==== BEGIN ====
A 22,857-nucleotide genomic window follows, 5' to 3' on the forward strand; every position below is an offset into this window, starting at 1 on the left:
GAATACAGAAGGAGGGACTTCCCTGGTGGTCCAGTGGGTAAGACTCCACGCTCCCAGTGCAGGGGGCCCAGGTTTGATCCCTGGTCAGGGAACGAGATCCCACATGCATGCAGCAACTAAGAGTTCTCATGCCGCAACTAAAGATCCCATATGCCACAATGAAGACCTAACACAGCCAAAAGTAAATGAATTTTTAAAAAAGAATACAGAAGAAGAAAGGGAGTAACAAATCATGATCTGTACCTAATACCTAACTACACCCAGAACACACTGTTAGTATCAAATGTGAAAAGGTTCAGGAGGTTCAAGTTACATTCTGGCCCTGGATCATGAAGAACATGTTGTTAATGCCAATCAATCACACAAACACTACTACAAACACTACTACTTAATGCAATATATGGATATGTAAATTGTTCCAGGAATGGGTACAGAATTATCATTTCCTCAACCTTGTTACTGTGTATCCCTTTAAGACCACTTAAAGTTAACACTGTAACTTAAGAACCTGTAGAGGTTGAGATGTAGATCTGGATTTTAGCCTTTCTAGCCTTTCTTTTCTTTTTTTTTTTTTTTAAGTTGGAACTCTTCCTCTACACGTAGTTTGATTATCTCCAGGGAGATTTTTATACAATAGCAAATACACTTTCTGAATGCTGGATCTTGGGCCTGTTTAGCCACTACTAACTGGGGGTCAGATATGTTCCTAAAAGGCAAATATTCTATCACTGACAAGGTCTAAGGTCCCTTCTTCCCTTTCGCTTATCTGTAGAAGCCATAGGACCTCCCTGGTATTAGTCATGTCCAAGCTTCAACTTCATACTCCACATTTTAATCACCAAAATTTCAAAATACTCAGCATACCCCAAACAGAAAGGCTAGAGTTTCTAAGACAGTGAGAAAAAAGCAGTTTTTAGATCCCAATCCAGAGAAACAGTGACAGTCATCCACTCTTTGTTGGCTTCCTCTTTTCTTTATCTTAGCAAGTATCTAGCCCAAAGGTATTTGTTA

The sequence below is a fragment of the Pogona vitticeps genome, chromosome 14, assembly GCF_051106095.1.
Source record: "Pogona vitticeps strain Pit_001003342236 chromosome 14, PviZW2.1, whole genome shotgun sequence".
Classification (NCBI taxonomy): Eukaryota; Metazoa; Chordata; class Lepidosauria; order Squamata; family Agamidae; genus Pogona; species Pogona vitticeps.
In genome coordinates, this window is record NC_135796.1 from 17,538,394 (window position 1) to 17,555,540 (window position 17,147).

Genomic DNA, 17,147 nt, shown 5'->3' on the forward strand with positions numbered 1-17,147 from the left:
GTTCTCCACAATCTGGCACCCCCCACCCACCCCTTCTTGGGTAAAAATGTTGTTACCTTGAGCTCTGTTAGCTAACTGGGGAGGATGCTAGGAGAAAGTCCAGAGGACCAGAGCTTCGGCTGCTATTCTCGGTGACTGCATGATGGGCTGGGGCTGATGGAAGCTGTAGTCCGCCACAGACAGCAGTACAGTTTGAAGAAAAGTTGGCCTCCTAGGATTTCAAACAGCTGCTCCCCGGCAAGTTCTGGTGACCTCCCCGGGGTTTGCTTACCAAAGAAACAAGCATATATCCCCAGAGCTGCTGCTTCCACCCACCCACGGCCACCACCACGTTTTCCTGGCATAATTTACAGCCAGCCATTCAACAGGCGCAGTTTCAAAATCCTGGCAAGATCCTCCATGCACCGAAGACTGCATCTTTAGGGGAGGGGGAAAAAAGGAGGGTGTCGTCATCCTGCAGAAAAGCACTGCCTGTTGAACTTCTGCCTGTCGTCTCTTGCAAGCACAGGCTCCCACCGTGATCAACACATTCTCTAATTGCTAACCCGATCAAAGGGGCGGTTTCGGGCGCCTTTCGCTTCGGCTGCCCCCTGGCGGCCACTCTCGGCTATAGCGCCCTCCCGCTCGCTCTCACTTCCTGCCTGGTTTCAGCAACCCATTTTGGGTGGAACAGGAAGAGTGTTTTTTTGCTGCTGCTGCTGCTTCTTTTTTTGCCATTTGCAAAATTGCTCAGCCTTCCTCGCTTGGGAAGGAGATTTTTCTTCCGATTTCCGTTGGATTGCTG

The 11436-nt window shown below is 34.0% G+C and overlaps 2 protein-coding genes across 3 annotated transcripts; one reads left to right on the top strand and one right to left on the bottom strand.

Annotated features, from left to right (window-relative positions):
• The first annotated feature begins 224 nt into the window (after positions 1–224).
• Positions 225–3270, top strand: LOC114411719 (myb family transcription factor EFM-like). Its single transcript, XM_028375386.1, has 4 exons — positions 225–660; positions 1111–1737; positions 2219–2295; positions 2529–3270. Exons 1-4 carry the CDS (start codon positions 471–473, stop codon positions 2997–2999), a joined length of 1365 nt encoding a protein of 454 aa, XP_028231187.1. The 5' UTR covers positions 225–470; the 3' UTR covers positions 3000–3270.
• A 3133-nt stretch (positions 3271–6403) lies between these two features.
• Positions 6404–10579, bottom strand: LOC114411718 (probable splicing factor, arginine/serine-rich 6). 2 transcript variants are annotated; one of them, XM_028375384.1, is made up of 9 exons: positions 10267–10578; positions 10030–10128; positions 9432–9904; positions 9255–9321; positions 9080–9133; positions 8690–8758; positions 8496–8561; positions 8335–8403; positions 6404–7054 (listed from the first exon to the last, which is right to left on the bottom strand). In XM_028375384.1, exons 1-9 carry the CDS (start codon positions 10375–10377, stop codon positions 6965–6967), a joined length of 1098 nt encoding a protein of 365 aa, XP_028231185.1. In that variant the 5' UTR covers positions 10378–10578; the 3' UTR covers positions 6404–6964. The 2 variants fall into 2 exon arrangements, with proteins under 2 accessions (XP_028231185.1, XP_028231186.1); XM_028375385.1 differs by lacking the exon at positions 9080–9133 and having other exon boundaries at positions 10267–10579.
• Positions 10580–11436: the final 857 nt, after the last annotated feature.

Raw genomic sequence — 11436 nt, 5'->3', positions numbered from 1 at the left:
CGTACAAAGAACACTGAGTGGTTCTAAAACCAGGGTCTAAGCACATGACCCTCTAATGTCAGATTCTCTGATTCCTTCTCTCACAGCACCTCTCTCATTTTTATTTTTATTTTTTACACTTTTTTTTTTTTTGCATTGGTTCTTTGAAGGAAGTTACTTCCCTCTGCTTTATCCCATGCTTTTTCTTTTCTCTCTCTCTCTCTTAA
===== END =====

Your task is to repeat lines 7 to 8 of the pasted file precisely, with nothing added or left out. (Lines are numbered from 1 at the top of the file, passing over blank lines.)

Genomic DNA, 17,147 nt, shown 5'->3' on the forward strand with positions numbered 1-17,147 from the left:
GTTCTCCACAATCTGGCACCCCCCACCCACCCCTTCTTGGGTAAAAATGTTGTTACCTTGAGCTCTGTTAGCTAACTGGGGAGGATGCTAGGAGAAAGTCCAGAGGACCAGAGCTTCGGCTGCTATTCTCGGTGACTGCATGATGGGCTGGGGCTGATGGAAGCTGTAGTCCGCCACAGACAGCAGTACAGTTTGAAGAAAAGTTGGCCTCCTAGGATTTCAAACAGCTGCTCCCCGGCAAGTTCTGGTGACCTCCCCGGGGTTTGCTTACCAAAGAAACAAGCATATATCCCCAGAGCTGCTGCTTCCACCCACCCACGGCCACCACCACGTTTTCCTGGCATAATTTACAGCCAGCCATTCAACAGGCGCAGTTTCAAAATCCTGGCAAGATCCTCCATGCACCGAAGACTGCATCTTTAGGGGAGGGGGAAAAAAGGAGGGTGTCGTCATCCTGCAGAAAAGCACTGCCTGTTGAACTTCTGCCTGTCGTCTCTTGCAAGCACAGGCTCCCACCGTGATCAACACATTCTCTAATTGCTAACCCGATCAAAGGGGCGGTTTCGGGCGCCTTTCGCTTCGGCTGCCCCCTGGCGGCCACTCTCGGCTATAGCGCCCTCCCGCTCGCTCTCACTTCCTGCCTGGTTTCAGCAACCCATTTTGGGTGGAACAGGAAGAGTGTTTTTTTGCTGCTGCTGCTGCTTCTTTTTTTGCCATTTGCAAAATTGCTCAGCCTTCCTCGCTTGGGAAGGAGATTTTTCTTCCGATTTCCGTTGGATTGCTG